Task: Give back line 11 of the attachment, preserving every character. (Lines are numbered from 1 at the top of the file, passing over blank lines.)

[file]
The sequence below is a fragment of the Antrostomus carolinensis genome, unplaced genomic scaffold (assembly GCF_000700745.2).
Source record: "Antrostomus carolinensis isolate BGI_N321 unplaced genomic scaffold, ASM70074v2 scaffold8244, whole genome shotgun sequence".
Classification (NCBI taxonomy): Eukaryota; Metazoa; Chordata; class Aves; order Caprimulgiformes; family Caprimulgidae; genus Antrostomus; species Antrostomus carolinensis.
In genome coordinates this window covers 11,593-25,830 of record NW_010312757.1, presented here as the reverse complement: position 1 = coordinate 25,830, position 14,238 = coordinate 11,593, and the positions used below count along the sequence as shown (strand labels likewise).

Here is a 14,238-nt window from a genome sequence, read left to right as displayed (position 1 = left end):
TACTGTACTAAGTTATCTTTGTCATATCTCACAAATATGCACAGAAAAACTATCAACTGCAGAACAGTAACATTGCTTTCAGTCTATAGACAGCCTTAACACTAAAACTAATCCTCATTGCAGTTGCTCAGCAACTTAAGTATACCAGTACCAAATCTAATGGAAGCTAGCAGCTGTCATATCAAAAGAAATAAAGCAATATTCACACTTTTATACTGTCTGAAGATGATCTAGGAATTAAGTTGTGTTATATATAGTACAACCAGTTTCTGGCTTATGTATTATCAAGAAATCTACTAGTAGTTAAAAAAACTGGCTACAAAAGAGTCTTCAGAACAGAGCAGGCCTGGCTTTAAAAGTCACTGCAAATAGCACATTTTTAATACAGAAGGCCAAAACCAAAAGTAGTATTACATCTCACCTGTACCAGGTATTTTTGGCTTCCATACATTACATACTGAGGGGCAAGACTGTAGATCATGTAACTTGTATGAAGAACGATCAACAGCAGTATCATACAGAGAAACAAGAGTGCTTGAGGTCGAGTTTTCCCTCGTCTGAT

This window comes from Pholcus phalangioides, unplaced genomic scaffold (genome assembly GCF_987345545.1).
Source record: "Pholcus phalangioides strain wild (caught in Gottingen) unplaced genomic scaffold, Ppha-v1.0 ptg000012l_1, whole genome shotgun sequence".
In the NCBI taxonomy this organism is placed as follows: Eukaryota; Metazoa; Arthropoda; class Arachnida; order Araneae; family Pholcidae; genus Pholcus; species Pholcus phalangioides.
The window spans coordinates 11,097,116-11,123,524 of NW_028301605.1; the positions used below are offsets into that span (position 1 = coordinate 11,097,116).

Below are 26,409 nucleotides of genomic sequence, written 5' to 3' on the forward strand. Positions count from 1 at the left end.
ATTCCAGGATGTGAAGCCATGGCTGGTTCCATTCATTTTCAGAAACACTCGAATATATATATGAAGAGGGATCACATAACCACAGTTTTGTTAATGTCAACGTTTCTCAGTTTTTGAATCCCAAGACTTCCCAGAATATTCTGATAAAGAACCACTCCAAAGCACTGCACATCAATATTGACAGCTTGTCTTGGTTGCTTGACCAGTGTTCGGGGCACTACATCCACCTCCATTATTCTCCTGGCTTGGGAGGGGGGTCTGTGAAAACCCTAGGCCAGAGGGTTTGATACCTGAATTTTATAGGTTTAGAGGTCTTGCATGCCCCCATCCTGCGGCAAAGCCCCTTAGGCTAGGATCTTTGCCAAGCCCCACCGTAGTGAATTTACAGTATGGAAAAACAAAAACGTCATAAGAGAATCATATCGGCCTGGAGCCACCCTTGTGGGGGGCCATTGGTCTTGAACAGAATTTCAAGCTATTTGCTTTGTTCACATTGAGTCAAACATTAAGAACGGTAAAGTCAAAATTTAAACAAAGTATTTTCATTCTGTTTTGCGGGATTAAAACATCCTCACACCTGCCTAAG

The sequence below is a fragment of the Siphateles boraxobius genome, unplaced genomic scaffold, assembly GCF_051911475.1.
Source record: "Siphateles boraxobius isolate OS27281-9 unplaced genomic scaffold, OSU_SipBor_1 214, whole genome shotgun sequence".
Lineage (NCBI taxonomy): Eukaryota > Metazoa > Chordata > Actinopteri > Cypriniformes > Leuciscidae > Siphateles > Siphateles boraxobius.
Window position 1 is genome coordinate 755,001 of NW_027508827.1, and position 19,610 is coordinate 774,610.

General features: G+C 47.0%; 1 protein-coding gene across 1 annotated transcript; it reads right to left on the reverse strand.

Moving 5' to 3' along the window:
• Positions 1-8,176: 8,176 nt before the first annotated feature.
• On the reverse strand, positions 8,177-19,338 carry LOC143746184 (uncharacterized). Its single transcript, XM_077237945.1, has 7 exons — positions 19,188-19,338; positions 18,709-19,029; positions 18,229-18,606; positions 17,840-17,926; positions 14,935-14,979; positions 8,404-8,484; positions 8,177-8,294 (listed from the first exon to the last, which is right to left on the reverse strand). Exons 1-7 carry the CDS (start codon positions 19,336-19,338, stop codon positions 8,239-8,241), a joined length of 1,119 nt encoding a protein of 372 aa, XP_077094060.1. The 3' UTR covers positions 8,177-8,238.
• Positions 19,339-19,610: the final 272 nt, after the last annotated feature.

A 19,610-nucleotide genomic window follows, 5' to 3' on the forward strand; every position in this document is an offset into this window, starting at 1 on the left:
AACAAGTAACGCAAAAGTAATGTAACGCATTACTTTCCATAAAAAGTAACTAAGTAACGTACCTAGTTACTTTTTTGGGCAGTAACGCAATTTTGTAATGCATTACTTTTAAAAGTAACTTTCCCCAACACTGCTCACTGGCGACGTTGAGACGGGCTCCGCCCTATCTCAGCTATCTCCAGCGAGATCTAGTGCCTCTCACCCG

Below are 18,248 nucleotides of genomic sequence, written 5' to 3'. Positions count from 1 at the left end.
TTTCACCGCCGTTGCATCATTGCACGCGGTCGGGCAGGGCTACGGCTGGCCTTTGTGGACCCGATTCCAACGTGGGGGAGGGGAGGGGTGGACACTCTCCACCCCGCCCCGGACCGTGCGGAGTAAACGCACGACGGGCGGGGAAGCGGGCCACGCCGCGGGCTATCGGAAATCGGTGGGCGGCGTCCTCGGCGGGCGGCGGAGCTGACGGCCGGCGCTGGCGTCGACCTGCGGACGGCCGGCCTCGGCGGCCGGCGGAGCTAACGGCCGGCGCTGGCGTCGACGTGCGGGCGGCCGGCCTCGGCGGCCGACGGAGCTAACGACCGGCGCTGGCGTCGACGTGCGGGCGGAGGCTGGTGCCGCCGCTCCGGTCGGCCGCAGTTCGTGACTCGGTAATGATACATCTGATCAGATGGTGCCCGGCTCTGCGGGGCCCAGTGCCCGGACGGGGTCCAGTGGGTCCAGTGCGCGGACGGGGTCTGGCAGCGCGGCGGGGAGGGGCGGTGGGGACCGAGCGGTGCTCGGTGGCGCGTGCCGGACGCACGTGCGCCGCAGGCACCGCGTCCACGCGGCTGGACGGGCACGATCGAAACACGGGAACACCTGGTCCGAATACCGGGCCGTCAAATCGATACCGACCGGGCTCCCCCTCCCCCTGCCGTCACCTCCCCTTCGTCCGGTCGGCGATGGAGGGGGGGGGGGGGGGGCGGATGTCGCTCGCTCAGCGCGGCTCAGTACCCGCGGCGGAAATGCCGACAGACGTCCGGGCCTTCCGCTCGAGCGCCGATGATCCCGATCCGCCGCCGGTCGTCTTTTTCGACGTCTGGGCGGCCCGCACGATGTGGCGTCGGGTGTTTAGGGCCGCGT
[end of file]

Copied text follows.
Below are 26,409 nucleotides of genomic sequence, written 5' to 3' on the forward strand. Positions count from 1 at the left end.